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Tremaine Edmunds on growing leadership role with Bills: 'That's a challenge I'm ready to take on'

ORLANDO, Fla. – Derrick Henry had one very distinct memory of Tremaine Edmunds.

“Big as hell,” the Tennessee Titans’ star running back said Thursday of the Buffalo Bills’ second-year linebacker. “He was big as hell.”

Henry and Edmunds crossed paths in Week 5 of the regular season, with the Bills leaving Tennessee with a 14-7 victory.

Henry was “limited” to 20 carries for 78 yards and a touchdown in the game. That’s a pretty good day for most running backs, but Henry isn’t most running backs. A 6-foot-3, 247-pound physical specimen, he ran for an NFL-leading 1,540 yards during the 2019 regular season.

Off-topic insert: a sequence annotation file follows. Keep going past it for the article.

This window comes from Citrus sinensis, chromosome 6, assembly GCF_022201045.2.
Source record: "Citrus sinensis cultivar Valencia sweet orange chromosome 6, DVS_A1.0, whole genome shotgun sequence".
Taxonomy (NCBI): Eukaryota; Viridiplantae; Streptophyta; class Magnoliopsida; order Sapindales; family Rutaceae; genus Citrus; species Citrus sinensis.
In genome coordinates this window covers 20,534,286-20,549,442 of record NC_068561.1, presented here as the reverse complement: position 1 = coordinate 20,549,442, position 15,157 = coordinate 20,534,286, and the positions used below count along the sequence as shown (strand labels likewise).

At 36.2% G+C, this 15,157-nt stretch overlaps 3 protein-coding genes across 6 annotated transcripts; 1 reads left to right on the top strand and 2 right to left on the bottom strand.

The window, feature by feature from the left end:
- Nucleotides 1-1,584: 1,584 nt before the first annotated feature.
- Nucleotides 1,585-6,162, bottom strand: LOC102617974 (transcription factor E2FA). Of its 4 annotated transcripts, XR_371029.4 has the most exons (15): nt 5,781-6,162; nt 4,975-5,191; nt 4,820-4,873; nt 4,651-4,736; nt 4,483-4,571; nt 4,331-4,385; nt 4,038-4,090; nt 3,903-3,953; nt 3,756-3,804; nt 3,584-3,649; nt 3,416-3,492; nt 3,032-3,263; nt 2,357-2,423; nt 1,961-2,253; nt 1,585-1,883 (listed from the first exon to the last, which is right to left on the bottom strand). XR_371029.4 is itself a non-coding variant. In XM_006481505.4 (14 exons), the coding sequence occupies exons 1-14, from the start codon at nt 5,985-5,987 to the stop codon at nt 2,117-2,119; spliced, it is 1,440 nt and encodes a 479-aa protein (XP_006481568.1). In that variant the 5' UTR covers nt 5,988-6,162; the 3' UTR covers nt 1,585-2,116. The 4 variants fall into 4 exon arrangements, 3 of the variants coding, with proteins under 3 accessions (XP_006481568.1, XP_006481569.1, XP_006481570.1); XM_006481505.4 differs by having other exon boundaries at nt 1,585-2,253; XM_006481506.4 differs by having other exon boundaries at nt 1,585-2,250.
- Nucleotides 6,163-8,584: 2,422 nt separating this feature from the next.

The Bills were one of just five teams to hold him to fewer than 80 yards in a single game and one of just four teams to hold him to fewer than 4.0 yards per carry. Edmunds, of course, played a large part in that, finishing with five tackles, including one for a loss, and two passes defensed.

Henry and Edmunds are on the same side this week as teammates on the AFC squad for Sunday’s Pro Bowl (3 p.m., ESPN, ABC). Following Thursday’s practice – if it can be called that – at ESPN’s Wide World of Sports Complex inside Walt Disney World, Henry admitted he learned something new about Edmunds later in the regular season.